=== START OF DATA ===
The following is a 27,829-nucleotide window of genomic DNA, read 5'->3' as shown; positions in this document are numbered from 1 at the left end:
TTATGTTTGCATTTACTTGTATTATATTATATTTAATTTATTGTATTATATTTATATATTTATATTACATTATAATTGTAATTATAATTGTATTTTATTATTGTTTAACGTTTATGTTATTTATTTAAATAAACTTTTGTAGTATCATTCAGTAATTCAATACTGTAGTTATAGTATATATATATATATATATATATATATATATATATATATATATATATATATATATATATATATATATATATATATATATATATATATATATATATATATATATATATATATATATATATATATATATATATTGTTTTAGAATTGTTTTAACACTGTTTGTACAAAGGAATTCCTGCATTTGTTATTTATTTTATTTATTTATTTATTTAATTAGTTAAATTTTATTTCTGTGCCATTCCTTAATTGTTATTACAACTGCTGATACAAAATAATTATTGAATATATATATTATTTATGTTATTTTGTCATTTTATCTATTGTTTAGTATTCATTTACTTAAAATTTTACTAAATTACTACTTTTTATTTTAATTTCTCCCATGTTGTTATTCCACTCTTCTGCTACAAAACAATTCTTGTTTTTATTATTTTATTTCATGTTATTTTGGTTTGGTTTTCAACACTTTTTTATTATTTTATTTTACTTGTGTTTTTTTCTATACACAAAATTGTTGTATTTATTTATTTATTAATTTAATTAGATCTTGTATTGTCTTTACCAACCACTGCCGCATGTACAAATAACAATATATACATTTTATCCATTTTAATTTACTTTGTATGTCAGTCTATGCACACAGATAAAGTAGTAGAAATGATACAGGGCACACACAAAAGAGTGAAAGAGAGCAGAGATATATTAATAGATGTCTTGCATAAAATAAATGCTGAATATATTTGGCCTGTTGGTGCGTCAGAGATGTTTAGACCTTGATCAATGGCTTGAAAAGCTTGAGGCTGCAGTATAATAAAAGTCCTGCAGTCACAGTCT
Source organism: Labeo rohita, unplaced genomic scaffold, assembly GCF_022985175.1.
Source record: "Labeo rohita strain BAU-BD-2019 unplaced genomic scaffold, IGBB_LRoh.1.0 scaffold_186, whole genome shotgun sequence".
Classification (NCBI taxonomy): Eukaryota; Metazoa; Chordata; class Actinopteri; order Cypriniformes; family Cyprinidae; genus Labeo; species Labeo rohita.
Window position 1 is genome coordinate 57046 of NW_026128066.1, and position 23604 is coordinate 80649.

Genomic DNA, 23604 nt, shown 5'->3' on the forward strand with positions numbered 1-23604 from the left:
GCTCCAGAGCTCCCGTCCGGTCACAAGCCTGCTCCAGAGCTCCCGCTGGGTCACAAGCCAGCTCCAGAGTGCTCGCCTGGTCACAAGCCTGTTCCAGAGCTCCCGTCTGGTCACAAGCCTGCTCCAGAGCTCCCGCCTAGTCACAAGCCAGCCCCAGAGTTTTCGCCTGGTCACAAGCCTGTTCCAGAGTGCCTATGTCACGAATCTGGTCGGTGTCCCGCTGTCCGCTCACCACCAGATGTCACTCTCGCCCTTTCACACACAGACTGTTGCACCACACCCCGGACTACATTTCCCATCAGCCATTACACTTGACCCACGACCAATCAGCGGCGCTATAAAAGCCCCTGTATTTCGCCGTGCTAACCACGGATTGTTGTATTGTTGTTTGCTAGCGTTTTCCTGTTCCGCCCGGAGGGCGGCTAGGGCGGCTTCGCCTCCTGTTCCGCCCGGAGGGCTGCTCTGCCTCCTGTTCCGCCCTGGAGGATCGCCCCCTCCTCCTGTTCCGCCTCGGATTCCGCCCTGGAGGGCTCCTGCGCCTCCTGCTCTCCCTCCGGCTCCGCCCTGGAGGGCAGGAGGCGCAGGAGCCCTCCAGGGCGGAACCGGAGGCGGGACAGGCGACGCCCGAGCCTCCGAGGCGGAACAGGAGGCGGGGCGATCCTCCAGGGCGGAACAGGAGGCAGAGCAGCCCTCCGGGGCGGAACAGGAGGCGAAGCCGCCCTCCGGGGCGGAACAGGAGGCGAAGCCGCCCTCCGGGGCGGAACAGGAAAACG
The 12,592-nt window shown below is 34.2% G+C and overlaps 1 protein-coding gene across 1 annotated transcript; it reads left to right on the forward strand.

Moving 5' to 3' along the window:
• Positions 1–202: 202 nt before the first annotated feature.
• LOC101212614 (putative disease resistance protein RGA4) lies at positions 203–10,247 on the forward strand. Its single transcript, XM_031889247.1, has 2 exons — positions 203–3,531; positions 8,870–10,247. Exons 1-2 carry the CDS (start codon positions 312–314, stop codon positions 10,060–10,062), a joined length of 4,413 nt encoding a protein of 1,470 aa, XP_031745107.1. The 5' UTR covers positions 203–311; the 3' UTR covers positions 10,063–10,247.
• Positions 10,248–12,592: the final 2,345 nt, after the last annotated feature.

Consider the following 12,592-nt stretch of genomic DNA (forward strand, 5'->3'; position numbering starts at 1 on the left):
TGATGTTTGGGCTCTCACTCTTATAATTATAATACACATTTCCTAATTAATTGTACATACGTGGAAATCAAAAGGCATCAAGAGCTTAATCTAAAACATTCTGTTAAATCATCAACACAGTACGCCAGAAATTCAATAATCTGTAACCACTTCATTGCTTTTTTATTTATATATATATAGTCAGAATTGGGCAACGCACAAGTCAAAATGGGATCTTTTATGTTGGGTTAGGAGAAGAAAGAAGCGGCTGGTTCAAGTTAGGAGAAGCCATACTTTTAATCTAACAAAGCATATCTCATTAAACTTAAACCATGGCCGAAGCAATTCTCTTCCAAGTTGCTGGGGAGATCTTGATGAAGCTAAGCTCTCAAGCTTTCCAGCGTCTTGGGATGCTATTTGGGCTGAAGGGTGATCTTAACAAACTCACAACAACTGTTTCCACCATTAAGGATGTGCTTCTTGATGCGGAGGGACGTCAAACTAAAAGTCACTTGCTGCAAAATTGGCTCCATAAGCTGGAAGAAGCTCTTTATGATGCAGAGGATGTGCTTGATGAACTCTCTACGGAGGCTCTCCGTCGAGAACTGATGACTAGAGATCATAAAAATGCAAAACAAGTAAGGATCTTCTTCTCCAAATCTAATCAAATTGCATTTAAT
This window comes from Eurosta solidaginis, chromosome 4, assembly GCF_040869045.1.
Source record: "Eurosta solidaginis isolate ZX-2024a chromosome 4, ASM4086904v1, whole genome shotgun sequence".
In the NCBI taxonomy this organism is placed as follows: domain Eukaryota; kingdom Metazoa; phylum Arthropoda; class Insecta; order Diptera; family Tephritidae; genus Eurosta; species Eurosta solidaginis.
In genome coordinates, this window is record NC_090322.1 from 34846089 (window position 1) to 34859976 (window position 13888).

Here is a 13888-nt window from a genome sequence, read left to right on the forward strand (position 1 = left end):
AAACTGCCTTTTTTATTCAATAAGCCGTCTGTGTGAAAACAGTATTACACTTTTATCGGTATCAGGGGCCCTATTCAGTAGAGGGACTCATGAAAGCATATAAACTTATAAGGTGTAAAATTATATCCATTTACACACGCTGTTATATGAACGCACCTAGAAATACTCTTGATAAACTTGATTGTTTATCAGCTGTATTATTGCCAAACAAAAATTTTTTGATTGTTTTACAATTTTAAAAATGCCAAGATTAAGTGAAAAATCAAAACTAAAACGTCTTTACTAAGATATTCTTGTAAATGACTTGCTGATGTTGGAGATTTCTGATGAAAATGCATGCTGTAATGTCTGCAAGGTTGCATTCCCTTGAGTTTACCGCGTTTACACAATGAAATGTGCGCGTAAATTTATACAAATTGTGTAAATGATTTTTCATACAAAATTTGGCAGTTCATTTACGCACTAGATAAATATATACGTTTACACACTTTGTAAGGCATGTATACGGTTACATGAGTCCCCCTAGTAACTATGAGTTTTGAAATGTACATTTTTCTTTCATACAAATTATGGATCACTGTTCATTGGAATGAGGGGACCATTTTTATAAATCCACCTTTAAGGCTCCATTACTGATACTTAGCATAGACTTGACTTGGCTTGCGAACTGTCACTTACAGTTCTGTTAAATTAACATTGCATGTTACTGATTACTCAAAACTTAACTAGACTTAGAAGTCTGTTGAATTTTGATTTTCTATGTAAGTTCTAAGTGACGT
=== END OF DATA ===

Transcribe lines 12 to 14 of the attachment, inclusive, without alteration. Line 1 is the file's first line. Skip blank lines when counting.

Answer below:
• LOC101212614 (putative disease resistance protein RGA4) lies at positions 203–10,247 on the forward strand. Its single transcript, XM_031889247.1, has 2 exons — positions 203–3,531; positions 8,870–10,247. Exons 1-2 carry the CDS (start codon positions 312–314, stop codon positions 10,060–10,062), a joined length of 4,413 nt encoding a protein of 1,470 aa, XP_031745107.1. The 5' UTR covers positions 203–311; the 3' UTR covers positions 10,063–10,247.
• Positions 10,248–12,592: the final 2,345 nt, after the last annotated feature.

Consider the following 12,592-nt stretch of genomic DNA (forward strand, 5'->3'; position numbering starts at 1 on the left):